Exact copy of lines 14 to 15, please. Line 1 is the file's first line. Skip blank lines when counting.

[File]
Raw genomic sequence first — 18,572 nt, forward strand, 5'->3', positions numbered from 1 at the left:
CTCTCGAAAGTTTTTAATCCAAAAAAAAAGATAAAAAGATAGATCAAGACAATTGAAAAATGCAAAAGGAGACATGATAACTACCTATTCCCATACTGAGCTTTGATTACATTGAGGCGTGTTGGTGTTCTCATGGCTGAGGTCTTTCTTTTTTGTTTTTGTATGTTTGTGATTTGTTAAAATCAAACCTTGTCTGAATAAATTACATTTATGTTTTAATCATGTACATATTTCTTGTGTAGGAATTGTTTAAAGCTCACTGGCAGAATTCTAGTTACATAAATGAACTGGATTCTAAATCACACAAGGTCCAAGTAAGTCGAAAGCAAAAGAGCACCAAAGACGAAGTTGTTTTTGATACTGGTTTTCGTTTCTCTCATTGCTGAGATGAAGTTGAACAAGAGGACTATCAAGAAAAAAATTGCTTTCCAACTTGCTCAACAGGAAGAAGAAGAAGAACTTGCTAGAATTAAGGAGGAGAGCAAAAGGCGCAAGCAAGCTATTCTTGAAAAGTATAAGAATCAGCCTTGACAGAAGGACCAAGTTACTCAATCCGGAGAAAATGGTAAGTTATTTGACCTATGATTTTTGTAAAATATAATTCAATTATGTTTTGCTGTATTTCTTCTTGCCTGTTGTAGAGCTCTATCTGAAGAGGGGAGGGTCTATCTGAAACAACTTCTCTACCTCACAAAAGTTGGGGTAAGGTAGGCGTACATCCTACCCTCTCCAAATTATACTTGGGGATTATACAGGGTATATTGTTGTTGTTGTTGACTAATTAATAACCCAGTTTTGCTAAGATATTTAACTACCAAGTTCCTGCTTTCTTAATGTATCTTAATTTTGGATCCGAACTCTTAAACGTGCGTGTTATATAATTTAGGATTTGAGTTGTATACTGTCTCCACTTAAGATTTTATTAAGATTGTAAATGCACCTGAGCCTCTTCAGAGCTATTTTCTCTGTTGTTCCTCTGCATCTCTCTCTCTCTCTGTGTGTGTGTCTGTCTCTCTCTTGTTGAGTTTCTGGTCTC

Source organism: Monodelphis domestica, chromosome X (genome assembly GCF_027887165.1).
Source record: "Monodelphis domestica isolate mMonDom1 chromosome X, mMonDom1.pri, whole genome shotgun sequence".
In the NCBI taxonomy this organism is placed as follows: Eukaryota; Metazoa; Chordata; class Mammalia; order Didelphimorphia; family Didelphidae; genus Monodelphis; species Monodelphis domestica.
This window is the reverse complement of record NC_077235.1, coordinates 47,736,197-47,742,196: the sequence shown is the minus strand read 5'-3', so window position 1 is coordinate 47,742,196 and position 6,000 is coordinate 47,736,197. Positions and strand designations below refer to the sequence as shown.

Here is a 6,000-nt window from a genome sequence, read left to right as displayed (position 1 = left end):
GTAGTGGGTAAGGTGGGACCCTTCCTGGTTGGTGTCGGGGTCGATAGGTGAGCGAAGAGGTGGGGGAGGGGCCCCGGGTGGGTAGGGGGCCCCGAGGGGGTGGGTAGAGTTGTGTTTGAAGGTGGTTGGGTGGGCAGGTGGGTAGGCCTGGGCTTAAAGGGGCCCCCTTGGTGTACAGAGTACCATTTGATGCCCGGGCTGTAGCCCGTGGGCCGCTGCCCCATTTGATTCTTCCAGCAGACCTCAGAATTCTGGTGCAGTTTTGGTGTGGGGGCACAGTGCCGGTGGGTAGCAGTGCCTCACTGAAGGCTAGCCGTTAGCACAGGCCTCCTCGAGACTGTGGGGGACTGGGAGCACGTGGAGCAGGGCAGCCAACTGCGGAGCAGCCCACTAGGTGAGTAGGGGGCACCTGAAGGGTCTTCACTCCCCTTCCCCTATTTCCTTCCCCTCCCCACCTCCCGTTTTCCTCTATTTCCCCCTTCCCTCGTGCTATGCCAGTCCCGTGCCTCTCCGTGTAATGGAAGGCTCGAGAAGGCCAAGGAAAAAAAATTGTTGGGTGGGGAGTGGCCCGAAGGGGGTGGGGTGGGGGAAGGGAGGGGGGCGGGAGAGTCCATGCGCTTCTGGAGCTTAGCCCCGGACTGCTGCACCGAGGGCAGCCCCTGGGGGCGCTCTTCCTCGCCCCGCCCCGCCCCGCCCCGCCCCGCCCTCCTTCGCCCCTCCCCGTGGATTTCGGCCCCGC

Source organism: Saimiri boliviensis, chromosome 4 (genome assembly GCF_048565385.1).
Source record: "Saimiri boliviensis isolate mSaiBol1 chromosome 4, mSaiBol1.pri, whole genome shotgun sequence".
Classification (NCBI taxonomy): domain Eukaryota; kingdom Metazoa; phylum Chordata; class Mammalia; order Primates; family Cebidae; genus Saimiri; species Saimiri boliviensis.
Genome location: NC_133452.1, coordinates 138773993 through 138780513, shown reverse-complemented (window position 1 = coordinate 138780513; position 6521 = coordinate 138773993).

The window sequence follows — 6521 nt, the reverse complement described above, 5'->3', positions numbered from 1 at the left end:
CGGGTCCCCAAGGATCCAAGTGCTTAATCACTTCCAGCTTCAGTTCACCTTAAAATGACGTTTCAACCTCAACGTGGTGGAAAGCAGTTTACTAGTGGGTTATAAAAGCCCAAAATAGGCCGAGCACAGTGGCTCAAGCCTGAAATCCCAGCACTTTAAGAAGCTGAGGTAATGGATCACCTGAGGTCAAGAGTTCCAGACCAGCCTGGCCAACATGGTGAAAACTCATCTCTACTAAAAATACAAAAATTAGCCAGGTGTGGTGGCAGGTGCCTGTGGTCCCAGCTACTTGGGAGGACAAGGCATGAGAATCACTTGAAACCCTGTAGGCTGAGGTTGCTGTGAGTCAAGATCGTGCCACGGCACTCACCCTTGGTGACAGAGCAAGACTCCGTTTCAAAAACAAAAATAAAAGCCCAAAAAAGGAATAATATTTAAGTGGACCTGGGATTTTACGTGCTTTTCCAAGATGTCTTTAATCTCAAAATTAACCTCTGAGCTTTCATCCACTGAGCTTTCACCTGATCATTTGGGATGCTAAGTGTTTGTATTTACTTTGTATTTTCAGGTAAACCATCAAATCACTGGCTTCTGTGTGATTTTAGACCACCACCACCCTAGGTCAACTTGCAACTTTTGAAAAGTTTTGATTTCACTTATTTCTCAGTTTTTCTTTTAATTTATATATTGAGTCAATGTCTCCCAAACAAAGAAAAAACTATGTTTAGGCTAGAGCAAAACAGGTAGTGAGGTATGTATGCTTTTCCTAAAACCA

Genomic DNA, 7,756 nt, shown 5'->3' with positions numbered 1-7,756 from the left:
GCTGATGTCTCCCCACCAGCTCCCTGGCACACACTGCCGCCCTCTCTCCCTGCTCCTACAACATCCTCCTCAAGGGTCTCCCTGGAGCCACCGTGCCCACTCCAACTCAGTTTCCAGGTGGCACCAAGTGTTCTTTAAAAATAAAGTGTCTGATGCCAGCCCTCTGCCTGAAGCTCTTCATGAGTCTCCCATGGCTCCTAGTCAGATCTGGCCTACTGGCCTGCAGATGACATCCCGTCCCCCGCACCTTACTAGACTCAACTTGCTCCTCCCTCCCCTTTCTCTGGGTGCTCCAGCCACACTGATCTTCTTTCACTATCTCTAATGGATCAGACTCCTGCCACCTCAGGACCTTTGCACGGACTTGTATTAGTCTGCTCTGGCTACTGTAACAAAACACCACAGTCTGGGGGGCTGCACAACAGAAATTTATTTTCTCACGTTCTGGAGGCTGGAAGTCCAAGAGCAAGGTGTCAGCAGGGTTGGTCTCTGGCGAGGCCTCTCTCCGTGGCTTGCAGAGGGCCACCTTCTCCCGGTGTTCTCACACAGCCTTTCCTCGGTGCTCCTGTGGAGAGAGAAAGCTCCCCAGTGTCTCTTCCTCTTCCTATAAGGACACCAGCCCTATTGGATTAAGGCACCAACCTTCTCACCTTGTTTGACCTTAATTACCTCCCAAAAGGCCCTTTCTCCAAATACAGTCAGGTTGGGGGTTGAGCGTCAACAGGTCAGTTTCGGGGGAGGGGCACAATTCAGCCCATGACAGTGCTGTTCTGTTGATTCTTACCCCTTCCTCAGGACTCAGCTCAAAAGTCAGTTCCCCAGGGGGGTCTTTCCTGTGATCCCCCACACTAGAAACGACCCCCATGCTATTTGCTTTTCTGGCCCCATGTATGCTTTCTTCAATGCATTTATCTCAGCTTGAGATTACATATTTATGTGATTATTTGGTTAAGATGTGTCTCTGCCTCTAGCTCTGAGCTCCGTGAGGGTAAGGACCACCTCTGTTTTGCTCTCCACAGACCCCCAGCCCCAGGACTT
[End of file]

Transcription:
CGGGTCCCCAAGGATCCAAGTGCTTAATCACTTCCAGCTTCAGTTCACCTTAAAATGACGTTTCAACCTCAACGTGGTGGAAAGCAGTTTACTAGTGGGTTATAAAAGCCCAAAATAGGCCGAGCACAGTGGCTCAAGCCTGAAATCCCAGCACTTTAAGAAGCTGAGGTAATGGATCACCTGAGGTCAAGAGTTCCAGACCAGCCTGGCCAACATGGTGAAAACTCATCTCTACTAAAAATACAAAAATTAGCCAGGTGTGGTGGCAGGTGCCTGTGGTCCCAGCTACTTGGGAGGACAAGGCATGAGAATCACTTGAAACCCTGTAGGCTGAGGTTGCTGTGAGTCAAGATCGTGCCACGGCACTCACCCTTGGTGACAGAGCAAGACTCCGTTTCAAAAACAAAAATAAAAGCCCAAAAAAGGAATAATATTTAAGTGGACCTGGGATTTTACGTGCTTTTCCAAGATGTCTTTAATCTCAAAATTAACCTCTGAGCTTTCATCCACTGAGCTTTCACCTGATCATTTGGGATGCTAAGTGTTTGTATTTACTTTGTATTTTCAGGTAAACCATCAAATCACTGGCTTCTGTGTGATTTTAGACCACCACCACCCTAGGTCAACTTGCAACTTTTGAAAAGTTTTGATTTCACTTATTTCTCAGTTTTTCTTTTAATTTATATATTGAGTCAATGTCTCCCAAACAAAGAAAAAACTATGTTTAGGCTAGAGCAAAACAGGTAGTGAGGTATGTATGCTTTTCCTAAAACCA

Genomic DNA, 7,756 nt, shown 5'->3' with positions numbered 1-7,756 from the left: